has b'- n conducted at i: I III ally
two weeks waa closed oa v..
night. It had large t . aad
much Interest wad mani rough*
Out. Th?? ? BUK Bt BSrmona I :?' tl
ducting mini.-ti rs wer? very effective, sad
the BM BtlBg resulted in a nu;:.lj'-r of cvn
A vi ry pretty weddlag took place thi?
week at the beautiful coustry reald? ;
Mr. an 1 Mrs. John S. i: r Pop
lare, when their youagi it d ? r, Mia?
Cinthia I.Roberta, uni Mr, Henry Tur?
ner were united in the I ? ?if t:. le
triti ;iy |.y the RBV, V. . B. QwatklB, of
Rov. Mr. Klankenshlp, tb? BOW Metho?
dist preacher for the n? leoo ? ircuit,
preached hla first ?atmon at Oei v
la-t Sunday. Be v.-as greeted by a large
MBSTSgsttOBi who were greatly ?
with his able nn 1 instructive sermon.
il??!?*? Mili.? la very much ? Bdb 4 o? t
tb? ? ntest for tha pou-oilio? at that
place, which Is on.? yf ti?u nn.st remunera?
tive In the county. Tho contest Will be
decided by an election after Christmas,
Little Sauona Me><-rs, the "year-old
daughter Of Mr. Lenji'.r.in M'-yers, of thia
place, i* again in Baltimore tur treatment
of a tumor upon ber eye. "The toner
m id?! its appesisse? some Urns sine??, ami
about a month ago It was removed by BB
operation by a BaJtimoro physician, wIij.
however, in?! litti* hope of affording pi r
tiianent relief. The tumur imm?jdiat?'ly be
gan to roappear, and the little girl WBB
taken to RichaiOBd for treatmeat No
hopa was aatertaiaed of the eblld'? re?
covery, but recently the phystelaa? have
como to the OOBdnalos that there Is Some
? of aavtag bor luv. The little gui
la a remarkably lntere?.t.ng child.
Tho many friend i of Capti,? .S. A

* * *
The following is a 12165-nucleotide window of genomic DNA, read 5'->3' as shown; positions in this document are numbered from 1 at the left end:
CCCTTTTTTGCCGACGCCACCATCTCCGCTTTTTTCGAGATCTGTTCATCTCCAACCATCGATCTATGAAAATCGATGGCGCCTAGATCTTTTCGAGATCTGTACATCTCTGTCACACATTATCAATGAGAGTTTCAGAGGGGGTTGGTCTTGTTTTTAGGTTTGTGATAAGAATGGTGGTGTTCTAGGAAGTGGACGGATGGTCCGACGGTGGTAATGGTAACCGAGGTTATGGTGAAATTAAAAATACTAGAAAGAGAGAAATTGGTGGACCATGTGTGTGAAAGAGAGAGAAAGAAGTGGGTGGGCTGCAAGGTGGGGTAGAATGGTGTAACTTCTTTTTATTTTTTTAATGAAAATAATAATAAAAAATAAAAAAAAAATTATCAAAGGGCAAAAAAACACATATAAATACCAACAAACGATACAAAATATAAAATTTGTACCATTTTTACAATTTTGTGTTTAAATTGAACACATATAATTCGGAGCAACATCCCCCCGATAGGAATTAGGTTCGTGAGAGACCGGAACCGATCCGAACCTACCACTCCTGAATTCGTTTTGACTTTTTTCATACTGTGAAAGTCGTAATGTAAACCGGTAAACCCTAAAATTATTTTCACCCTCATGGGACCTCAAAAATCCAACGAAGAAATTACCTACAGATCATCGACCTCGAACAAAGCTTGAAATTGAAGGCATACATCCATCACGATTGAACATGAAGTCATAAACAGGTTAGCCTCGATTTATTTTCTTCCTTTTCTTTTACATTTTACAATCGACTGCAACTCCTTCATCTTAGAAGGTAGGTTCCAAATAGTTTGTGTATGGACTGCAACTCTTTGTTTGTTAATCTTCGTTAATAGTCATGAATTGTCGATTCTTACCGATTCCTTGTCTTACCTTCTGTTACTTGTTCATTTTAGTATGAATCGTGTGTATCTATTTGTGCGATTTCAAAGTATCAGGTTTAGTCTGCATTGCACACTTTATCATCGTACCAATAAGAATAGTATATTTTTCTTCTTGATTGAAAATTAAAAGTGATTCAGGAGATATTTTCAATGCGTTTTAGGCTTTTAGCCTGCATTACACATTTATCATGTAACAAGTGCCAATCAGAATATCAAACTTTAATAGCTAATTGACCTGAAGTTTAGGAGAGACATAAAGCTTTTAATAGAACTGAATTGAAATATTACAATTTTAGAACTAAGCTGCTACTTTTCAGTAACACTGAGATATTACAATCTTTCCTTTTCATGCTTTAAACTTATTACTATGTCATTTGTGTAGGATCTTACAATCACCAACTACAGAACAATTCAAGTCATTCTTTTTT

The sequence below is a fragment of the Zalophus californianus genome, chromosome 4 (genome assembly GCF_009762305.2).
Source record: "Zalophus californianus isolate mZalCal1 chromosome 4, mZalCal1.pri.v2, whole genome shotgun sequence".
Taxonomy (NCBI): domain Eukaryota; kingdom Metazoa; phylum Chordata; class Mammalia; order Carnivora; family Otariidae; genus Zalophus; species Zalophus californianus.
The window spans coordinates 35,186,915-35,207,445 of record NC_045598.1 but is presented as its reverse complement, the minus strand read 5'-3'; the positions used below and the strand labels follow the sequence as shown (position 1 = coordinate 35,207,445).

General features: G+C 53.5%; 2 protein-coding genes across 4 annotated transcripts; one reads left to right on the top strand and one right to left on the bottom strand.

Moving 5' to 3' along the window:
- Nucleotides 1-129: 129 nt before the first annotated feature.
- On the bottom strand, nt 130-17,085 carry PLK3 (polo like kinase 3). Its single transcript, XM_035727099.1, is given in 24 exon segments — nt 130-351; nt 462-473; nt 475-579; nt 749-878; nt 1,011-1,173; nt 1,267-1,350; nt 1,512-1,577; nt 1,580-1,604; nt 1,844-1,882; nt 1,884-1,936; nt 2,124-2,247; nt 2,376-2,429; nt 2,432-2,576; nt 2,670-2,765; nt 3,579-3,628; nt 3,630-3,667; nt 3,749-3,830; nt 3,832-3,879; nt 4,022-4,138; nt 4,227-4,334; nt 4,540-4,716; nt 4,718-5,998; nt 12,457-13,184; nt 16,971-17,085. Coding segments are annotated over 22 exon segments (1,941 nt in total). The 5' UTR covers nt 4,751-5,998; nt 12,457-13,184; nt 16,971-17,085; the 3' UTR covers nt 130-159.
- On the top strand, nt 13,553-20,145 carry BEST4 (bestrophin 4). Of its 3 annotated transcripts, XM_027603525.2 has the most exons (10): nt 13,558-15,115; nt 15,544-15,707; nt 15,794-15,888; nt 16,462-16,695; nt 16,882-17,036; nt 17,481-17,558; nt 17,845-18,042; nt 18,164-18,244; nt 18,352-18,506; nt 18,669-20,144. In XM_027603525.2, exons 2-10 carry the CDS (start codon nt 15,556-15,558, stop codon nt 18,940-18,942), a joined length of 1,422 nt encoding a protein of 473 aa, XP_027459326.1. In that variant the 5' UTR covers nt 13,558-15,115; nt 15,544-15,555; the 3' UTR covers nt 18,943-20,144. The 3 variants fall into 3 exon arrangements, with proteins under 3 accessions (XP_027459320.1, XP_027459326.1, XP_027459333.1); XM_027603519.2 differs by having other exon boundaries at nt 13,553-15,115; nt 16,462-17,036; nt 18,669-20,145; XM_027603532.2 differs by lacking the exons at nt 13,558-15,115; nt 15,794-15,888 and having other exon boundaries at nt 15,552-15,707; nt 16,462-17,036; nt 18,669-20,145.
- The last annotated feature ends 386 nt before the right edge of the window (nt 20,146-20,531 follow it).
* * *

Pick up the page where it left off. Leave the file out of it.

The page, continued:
Pas! Will loara with regret that he was
paratyaed Ibi? week at nia rwsdeaee? near
Lodel .r.
Mr. D. A. Hughes an 1 Miss Myrtle Eve?
nti Brere married yeaterday (Friday) at
the residence o? the bride's ? liber, near
Mamie's Mills.
Mr. J. G. Carter, of M.i.-'sie's Mills, left
on Thursday for ?? guai >. wat re be wss
married yesterday to Mlas ktaupea.
A Wuodeo Wedding Celebrate?! au?l Anoth
er About to I >:.. l'lace.
btotsylvania, va., December B.
(Speclal.)?The near approach of the
Christmas holidays Beema to have pro?
voked the marriage-fever am
pie. On Wednesday Mr. A. U. Cunning?
ham and Mini Dora CsrBohSSI were mar?
ried, and the same Bight Mr. Ito. D.
Wilson and Miss Alice M. Wilson also
took upon themaelvea the Bscred \^ws
which BIS made at li>men's aitar.
Invitations have been out fur some
days trum Mr. aad Mis. Charlea lt. An?
drew? to friends and acquaintances to
cel?brete with them their wooden wed?
ding at their elegant home, "K-nmere,"
In this county. Eoiig before twllleht had
gone, the resounding of horses' hoofs
and humming vehicles told that the
numerous friends of these two happy peo?
ple were going to Join them la the plea?
sures of the eveniag, ani by 7 o'clock
the house was crowded with merry,
happy hearts, whose ringing laugh and
voices told of the enjoyment that w is
In reserve for each and every one present
At ?MM o'clock the company whs invited
to an elegant supper, beneath whleh the
tables groaned, ??nd after which dancing
was resumed till 1 o'clock, when the
company broke, after many good wishes
and congratulations from all to Mr. ani
Mrs. Andrew? for a long and prosperous
life. The presents were many aDd BBS !
some, and the occasion one long to be
remetnb' red,
Mr. fesSBB Rlttle, formerly of this
place, but now of New York, is on a
?Dr. Pierce'? Pleasant Pel?
let? ara known. They ar?
far more effective in
arousing the liver to
action than tbe old fash?
ioned cathartic pills, calo?
mel or otter pr?parations.
1 ara purely vegetable and
ectly barmlesa In any con?
dition of the system. No car?
b required while using them.
They cure biliousness, sick headache, oca
tiveneca, ?our ?tornatili, windy belching?,
" heart-burn," pain and distress after eating,
and kindred derangement? of tie liver,
ttoiuac-h and bowels.
MbSJbbbjSJSJj Ora ? Qt Co- JV. Y.
T>n. Ptsscb: ???? mr? I ?uffered untold
misery with bleeding pile?. I cculd get no
relief night or day, until 1 commenced using
your "P)*asant Pellets," and now for two
d' are or more, I have not befn troubled with
ie piles: If my bowels get in a constipated
condition, I take a dose of Ur. Pierces Pleas?
ant Pellets, and tbe trouble ia ail dispetti
ay next day.
It There is no time better than the
present (or using Patne's Celery
Compound. Qec strong and veil by
NOW ! using It now. We recommend IV
1007 east Main street.